Pro-life apologist extraordinaire, Scott Klusendorf, has written an excellent post today on the topic of why so many Americans have a hard time grasping the humanity and moral quality of human embryos.  In brief, it is because they see human beings as things that are constructed rather than formed.  To quote Klusendorf:

Most people think an embryo is constructed piece by piece rather than something that develops from within. Consider a car, for example. When does the car come to be? Some might say it’s when the body is welded to the frame, giving the appearance of a vehicle. Others insist there can be no car until the engine and transmission are installed, thus enabling the car to move. Others still point to the addition of wheels, without which a vehicle cannot make functional contact with the road.

But no one argues the car is there from the very beginning, as, for example, when the first two metal plates are welded together. After all, those same metal plates can be used to construct some other object like a boat or plane. Only gradually does the assemblage of random parts result in the construction of a car.

…[M]ost Americans see the fetus exactly the same way-as something that’s constructed part by part. It’s precisely this understanding…that renders pro-life arguments absurd to so many people. As they see it, embryos are no more human beings in early stages of their construction than metal plates are cars in the early stages of theirs.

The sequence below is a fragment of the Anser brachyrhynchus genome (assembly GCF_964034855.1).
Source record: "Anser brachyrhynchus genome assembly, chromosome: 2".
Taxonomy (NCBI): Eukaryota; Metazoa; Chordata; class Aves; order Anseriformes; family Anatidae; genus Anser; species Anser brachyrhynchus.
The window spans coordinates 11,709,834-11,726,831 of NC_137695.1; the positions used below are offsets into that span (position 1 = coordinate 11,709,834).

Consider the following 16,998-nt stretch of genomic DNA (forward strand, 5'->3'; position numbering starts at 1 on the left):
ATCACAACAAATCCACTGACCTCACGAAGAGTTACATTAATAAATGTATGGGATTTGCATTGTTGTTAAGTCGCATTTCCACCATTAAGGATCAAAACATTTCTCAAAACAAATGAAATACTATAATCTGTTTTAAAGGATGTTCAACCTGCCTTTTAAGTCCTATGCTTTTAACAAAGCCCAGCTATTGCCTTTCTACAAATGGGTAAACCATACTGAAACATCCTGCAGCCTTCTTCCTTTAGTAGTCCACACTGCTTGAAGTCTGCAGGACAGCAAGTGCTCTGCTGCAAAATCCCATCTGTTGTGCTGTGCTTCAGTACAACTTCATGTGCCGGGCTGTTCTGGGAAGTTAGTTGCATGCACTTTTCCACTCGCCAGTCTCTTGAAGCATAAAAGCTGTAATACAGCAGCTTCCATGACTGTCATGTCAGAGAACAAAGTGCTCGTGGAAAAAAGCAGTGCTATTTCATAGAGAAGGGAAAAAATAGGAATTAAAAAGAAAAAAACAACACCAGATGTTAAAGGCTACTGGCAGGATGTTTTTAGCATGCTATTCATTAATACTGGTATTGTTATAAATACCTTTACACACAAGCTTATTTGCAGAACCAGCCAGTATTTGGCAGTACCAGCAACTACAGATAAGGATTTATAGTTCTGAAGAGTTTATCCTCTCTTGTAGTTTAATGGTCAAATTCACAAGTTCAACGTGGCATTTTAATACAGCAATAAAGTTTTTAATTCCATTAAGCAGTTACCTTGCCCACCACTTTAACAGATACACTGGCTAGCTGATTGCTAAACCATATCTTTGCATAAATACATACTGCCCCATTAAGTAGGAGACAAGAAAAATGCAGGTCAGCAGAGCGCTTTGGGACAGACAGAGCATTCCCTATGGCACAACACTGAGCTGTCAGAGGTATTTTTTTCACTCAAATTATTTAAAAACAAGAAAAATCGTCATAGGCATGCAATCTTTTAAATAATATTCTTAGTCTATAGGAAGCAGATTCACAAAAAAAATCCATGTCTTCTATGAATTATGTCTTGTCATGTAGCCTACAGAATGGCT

[T]he construction analogy is deeply flawed. Embryos aren’t constructed piece by piece from the outside; they develop themselves from within. That is to say, they do something no constructed thing could ever do: They direct their own internal growth and maturation-and this entails continuity of being. Unlike cars, developing embryos have no outside builder. They’re all there just as soon as growth begins from within. In short, living organisms define and form themselves.

Unlike cars, then, human embryos are human from the onset of development, not at the terminus of development (or any other point along the way).  In fact, if they weren’t human at the beginning, they could not develop themselves in a human fashion throughout the process.  I think this distinction between construction and development is a powerful and important point to incorporate into our pro-life apologetic.